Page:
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Dysphania ambrosioides

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Dysphania ambrosioides - MHNT

Dysphania ambrosioides, formerly Chenopodium ambrosioides, known as wormseed, Jesuit's tea, Mexican-tea,<ref name=BSBI07>Template:Cite web</ref> payqu (paico), epazote, mastruz, or herba sanctæ Mariæ, is an annual or short-lived perennial herb native to Central America, South America, and southern Mexico.

Growth

D. ambrosioides is an annual or short-lived perennial plant (herb), growing to Template:Convert tall, irregularly branched, with oblong-lanceolate leaves up to Template:Convert long. The flowers are small and green, produced in a branched panicle at the apex of the stem.

As well as in its native areas, it is grown in warm temperate to subtropical areas of Europe and the United States (Missouri, New England, Eastern United States),<ref name=Grieve>Template:Cite book</ref> sometimes becoming an invasive weed.

Taxonomy

The species was described in 1753 by Carl Linnaeus as Chenopodium ambrosioides.<ref>Template:LSP1</ref> Some researchers treated it as a highly polymorphic species with several subspecies. Today these are considered as own species of genus Dysphania (e.g. Chenopodium ambrosioides var. anthelminticum is now accepted as Dysphania anthelmintica).<ref>Steven E. Clemants & Sergei L. Mosyakin (2003): Dysphania sect. Adenois - online. In: Flora of North America Editorial Committee (ed.): Flora of North America North of Mexico. Volume 4: Magnoliophyta: Caryophyllidae, part 1. Oxford University Press, New York, Template:ISBN, p. 269.</ref><ref>Steven E. Clemants & Sergei L. Mosyakin (2003): Dysphania anthelmintica - online. In: Flora of North America Editorial Committee (ed.): Flora of North America North of Mexico. Volume 4: Magnoliophyta: Caryophyllidae, part 1. Oxford University Press, New York, Template:ISBN, p. 269.</ref>

The generic name Dysphania traditionally was applied in the 1930s to some species endemic to Australia. Placement and rank of this taxon have ranged from a mere section in Chenopodium to the sole genus of a separate family Dysphaniaceae, or a representative of Illicebraceae. The close affinity of Dysphania to "glandular" species of Chenopodium sensu lato is now evident.<ref>Template:Cite web</ref>

Etymology

The common Spanish name, epazote (sometimes spelled and pronounced ipasote or ypasote), is derived from Template:Lang-nah (Template:IPA-nah).

Usage

Culinary uses

D. ambrosioides is used as a leaf vegetable, herb, and herbal tea for its pungent flavor. Raw, it has a resinous, medicinal pungency, similar to oregano, anise, fennel, or even tarragon, but stronger. The fragrance of D. ambrosioides is strong but difficult to describe. A common analogy is to turpentine or creosote. It has also been compared to citrus, savory, and mint.

Although it is traditionally used with black beans for flavor and its supposed carminative properties (less gas), it is also sometimes used to flavor other traditional Mexican dishes: it can be used to season quesadillas and sopes (especially those containing huitlacoche), soups, mole de olla, tamales with cheese and chili peppers, chilaquiles, eggs and potatoes and enchiladas. It is often used as an herb in white fried rice and an important ingredient for making the green salsa for chilaquiles.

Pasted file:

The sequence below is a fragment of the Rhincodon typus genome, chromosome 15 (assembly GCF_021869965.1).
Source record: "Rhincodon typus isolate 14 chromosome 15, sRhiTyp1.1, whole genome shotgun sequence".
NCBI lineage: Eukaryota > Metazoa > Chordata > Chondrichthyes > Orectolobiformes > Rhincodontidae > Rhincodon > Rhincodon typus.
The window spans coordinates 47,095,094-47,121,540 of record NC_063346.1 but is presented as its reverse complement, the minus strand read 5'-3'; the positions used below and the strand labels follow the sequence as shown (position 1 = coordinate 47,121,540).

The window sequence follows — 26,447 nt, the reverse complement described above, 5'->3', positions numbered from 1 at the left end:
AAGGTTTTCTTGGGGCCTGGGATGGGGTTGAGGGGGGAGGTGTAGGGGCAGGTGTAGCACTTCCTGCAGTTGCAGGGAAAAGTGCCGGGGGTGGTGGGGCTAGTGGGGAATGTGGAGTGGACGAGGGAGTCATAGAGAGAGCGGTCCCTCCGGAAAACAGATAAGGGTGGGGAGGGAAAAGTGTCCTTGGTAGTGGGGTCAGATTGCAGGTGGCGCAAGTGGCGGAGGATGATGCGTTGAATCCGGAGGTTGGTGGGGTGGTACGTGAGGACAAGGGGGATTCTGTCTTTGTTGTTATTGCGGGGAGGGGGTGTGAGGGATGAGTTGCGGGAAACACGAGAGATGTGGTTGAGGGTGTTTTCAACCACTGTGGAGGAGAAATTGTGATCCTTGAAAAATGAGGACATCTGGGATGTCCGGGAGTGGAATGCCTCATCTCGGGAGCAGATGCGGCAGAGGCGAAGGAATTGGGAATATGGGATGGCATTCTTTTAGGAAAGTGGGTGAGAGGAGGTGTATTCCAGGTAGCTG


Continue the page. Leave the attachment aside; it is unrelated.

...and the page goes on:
Toxicity

Humans have died from overdoses of essential oils (attributed to the ascaridole content). Symptoms include severe gastroenteritis with pain, vomiting, and diarrhea.<ref>Template:Cite book</ref>

Agricultural use

The essential oils of D. ambrosioides contain terpene compounds, some of which have natural pesticide capabilities. The compound ascaridole in epazote inhibits the growth of nearby species, so it is best to grow it at a distance from other plants.<ref>J. Jimenez-Osorio, Am. J. Bot. 78:139, 1991</ref> Although epazote has an established place in recipes and in folklore, it is wise to use only the leaves--sparingly--in cooking.<ref>Template:Cite web</ref>

Companion plant

D. ambrosioides not only contains terpene compounds, but it also delivers partial protection to nearby plants simply by masking their scent to some insects, making it a useful companion plant. Its small flowers may also attract some predatory wasps and flies.

Chemical constituents

Epazote contains oil of chenopodium, which Merriam-Webster defines as "a colorless or pale yellow toxic essential oil of unpleasant odor and taste, ... formerly used as an anthelmintic".<ref>Template:Cite web</ref>

Epazote essential oil contains ascaridole (up to 70%), limonene, p-cymene, and smaller amounts of numerous other monoterpenes and monoterpene derivatives (α-pinene, myrcene, terpinene, thymol, camphor and trans-isocarveol). Ascaridole (1,4-peroxido-p-menth-2-ene) is rather an uncommon constituent of spices; another plant owing much of its character to this monoterpene peroxide is boldo. Ascaridole is toxic and has a pungent, not very pleasant flavor; in pure form, it is an explosive sensitive to shock. Ascaridole content is lower in epazote from Mexico than in epazote grown in Europe or Asia.<ref>. Laferrière, Joseph E. 1990. Nutritional and pharmacological properties of yerbaníz, epazote, and Mountain Pima oregano. Seedhead News 29:9.</ref>

References

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External links

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